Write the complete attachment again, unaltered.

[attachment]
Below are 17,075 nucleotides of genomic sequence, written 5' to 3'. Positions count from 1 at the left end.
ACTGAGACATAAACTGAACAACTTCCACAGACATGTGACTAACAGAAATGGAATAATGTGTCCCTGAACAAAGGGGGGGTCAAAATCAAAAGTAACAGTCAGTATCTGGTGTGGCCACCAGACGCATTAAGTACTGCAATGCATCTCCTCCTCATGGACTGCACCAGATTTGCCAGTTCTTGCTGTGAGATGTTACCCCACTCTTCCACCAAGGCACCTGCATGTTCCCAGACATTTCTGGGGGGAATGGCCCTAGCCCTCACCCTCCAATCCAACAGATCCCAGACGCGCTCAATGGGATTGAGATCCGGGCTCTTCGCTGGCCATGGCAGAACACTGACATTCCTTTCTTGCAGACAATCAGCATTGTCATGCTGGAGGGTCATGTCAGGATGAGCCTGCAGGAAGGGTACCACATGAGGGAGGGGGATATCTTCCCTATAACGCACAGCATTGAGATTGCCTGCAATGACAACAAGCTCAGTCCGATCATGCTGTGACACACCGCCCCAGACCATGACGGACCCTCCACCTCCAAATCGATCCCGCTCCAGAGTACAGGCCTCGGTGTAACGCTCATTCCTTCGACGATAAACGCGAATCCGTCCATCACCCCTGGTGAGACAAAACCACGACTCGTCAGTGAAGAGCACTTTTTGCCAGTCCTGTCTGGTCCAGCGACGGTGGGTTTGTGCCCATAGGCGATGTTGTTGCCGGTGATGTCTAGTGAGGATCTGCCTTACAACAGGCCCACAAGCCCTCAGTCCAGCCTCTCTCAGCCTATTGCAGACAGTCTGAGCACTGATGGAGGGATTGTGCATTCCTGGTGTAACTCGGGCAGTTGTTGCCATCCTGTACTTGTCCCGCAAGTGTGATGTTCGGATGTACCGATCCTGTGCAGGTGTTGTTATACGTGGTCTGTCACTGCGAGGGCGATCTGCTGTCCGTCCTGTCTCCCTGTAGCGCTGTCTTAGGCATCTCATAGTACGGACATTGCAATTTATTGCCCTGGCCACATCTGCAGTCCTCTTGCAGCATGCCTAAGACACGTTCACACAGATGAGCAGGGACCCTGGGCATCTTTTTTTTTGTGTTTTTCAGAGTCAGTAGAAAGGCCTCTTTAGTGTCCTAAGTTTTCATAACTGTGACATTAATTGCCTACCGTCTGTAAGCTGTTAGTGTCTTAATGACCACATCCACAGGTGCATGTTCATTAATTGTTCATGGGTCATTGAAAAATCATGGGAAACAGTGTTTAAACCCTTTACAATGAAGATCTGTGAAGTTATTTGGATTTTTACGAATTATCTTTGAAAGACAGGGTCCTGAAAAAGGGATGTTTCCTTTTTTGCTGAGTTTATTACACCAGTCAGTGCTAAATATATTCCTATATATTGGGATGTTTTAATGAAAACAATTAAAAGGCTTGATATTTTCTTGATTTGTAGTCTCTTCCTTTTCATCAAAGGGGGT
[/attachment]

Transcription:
Below are 17,075 nucleotides of genomic sequence, written 5' to 3'. Positions count from 1 at the left end.
ACTGAGACATAAACTGAACAACTTCCACAGACATGTGACTAACAGAAATGGAATAATGTGTCCCTGAACAAAGGGGGGGTCAAAATCAAAAGTAACAGTCAGTATCTGGTGTGGCCACCAGACGCATTAAGTACTGCAATGCATCTCCTCCTCATGGACTGCACCAGATTTGCCAGTTCTTGCTGTGAGATGTTACCCCACTCTTCCACCAAGGCACCTGCATGTTCCCAGACATTTCTGGGGGGAATGGCCCTAGCCCTCACCCTCCAATCCAACAGATCCCAGACGCGCTCAATGGGATTGAGATCCGGGCTCTTCGCTGGCCATGGCAGAACACTGACATTCCTTTCTTGCAGACAATCAGCATTGTCATGCTGGAGGGTCATGTCAGGATGAGCCTGCAGGAAGGGTACCACATGAGGGAGGGGGATATCTTCCCTATAACGCACAGCATTGAGATTGCCTGCAATGACAACAAGCTCAGTCCGATCATGCTGTGACACACCGCCCCAGACCATGACGGACCCTCCACCTCCAAATCGATCCCGCTCCAGAGTACAGGCCTCGGTGTAACGCTCATTCCTTCGACGATAAACGCGAATCCGTCCATCACCCCTGGTGAGACAAAACCACGACTCGTCAGTGAAGAGCACTTTTTGCCAGTCCTGTCTGGTCCAGCGACGGTGGGTTTGTGCCCATAGGCGATGTTGTTGCCGGTGATGTCTAGTGAGGATCTGCCTTACAACAGGCCCACAAGCCCTCAGTCCAGCCTCTCTCAGCCTATTGCAGACAGTCTGAGCACTGATGGAGGGATTGTGCATTCCTGGTGTAACTCGGGCAGTTGTTGCCATCCTGTACTTGTCCCGCAAGTGTGATGTTCGGATGTACCGATCCTGTGCAGGTGTTGTTATACGTGGTCTGTCACTGCGAGGGCGATCTGCTGTCCGTCCTGTCTCCCTGTAGCGCTGTCTTAGGCATCTCATAGTACGGACATTGCAATTTATTGCCCTGGCCACATCTGCAGTCCTCTTGCAGCATGCCTAAGACACGTTCACACAGATGAGCAGGGACCCTGGGCATCTTTTTTTTTGTGTTTTTCAGAGTCAGTAGAAAGGCCTCTTTAGTGTCCTAAGTTTTCATAACTGTGACATTAATTGCCTACCGTCTGTAAGCTGTTAGTGTCTTAATGACCACATCCACAGGTGCATGTTCATTAATTGTTCATGGGTCATTGAAAAATCATGGGAAACAGTGTTTAAACCCTTTACAATGAAGATCTGTGAAGTTATTTGGATTTTTACGAATTATCTTTGAAAGACAGGGTCCTGAAAAAGGGATGTTTCCTTTTTTGCTGAGTTTATTACACCAGTCAGTGCTAAATATATTCCTATATATTGGGATGTTTTAATGAAAACAATTAAAAGGCTTGATATTTTCTTGATTTGTAGTCTCTTCCTTTTCATCAAAGGGGGT